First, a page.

Before the final cooking started, it was time to make our dessert, the Italian classic, tiramisu. The first step was making a small pot of coffee, then we separated four egg yolks, and set aside two egg whites. The yolks were mixed with some sugar, mascarpone cheese and coffee, while I whipped the whites long enough to achieve stiff peaks, after which it was folded into the rest of the ingredients.


I should note that Fulvia chose eggs from her own chickens, collected that morning. These were even fresher than the ones we bought in the market – reassuring as the recipe involves no baking.


Next we took a box of rectangular shaped egg biscuits – Italian-style cookies. Each was dipped into hot coffee, then placed three across to cover the bottom of a rectangular ramekin. The custard was layered on top, and the whole process was repeated, sprinkled with chocolate powder and placed in the fridge.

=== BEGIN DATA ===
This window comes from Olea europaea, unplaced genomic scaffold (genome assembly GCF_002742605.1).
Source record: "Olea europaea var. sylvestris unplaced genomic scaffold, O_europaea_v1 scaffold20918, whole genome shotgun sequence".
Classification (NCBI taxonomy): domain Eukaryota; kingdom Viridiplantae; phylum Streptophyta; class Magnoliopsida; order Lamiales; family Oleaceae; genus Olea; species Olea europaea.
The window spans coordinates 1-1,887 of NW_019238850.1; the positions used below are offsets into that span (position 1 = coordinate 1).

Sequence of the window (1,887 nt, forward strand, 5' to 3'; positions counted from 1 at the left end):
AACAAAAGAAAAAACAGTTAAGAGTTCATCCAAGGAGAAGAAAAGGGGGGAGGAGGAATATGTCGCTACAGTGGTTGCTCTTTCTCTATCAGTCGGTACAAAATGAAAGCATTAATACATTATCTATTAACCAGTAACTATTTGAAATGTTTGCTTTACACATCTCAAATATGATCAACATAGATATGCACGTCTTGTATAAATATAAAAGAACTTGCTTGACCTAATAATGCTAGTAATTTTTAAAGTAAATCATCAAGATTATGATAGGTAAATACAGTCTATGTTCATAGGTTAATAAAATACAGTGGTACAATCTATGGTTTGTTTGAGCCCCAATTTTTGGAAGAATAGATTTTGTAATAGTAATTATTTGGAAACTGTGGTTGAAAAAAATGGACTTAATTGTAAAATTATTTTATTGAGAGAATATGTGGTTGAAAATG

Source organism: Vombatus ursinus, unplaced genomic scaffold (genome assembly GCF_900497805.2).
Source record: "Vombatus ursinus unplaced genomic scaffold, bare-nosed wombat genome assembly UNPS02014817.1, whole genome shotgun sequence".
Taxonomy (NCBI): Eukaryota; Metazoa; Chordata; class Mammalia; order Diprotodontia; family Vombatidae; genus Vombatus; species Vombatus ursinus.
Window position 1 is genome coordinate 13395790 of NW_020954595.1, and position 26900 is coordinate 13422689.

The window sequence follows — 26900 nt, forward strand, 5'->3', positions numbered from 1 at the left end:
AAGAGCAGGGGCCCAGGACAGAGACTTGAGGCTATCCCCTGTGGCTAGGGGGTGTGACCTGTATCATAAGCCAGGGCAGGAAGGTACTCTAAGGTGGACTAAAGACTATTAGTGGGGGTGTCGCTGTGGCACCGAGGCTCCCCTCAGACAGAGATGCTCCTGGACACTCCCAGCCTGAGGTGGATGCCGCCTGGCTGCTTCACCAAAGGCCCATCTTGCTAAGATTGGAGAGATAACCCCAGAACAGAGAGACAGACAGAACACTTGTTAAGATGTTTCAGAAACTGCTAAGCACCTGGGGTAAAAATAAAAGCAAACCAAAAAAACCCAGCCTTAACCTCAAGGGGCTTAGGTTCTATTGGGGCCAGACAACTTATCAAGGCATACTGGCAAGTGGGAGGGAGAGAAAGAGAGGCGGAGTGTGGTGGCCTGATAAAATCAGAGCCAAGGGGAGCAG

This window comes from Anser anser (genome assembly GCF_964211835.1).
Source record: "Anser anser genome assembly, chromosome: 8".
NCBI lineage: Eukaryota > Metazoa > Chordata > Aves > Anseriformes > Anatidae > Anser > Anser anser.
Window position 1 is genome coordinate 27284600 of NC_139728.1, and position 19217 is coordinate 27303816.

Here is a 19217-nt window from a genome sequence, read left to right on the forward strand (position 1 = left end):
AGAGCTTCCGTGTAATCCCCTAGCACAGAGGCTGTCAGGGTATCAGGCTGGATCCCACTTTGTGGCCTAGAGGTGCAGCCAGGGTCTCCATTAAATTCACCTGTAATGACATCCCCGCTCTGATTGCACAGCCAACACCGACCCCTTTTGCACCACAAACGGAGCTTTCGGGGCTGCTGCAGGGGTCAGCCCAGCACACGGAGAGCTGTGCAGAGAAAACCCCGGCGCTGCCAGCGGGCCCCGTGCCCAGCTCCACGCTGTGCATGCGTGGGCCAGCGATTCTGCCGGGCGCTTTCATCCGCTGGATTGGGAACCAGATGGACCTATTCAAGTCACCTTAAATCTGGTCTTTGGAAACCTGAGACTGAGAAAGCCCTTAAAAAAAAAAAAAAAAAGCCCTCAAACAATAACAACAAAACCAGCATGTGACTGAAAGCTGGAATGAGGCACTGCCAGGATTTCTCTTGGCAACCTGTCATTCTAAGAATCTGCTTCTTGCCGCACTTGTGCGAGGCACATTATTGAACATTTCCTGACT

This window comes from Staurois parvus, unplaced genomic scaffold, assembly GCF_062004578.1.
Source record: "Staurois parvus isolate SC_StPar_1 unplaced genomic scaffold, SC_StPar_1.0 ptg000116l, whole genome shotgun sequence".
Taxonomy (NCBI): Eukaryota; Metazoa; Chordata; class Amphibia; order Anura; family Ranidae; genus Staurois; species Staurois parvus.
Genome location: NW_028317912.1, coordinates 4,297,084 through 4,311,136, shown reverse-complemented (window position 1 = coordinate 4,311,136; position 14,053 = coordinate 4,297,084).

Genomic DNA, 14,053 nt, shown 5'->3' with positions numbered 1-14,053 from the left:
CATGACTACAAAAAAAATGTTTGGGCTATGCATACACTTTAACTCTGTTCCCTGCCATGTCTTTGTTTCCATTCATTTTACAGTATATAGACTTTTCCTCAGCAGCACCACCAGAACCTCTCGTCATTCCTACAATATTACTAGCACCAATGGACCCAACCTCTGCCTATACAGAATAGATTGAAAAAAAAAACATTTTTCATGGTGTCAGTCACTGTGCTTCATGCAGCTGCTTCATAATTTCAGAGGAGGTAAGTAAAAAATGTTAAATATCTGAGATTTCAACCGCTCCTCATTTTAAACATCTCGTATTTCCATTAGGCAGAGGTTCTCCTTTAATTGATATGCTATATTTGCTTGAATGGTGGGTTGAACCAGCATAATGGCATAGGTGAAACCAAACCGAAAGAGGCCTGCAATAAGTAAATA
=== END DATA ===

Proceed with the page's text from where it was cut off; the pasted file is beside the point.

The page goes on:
Finally it was time to make a simple batter for the blossoms and the artichoke.


“You can use sparkling water for the batter,” Fulvia said. “But I prefer a beer.


She opened a bottle of Moretti, and poured most of it in into the egg and flour mixture. We coated the artichoke with the batter, then carefully dipped each blossom. The blossoms went into the hot peanut oil first.


The work itself was reward enough. But the lesson finished off with a lovely lunch - with some red wine, of course - under one of the pergolas in the yard. We enjoyed the delicious food, learned that Fulvia had just found out she is about to become a great aunt, and chatted about our shared love of cooking with friends.


At the end of the meal, as we sat at the table and enjoyed a last bit of wine before coffee and the tiramisu, I asked Fulvia where she learned to cook. She paused for a moment, and smiled.


“Living?” she said with a shrug.


What a great day.


Check out our other food stories here.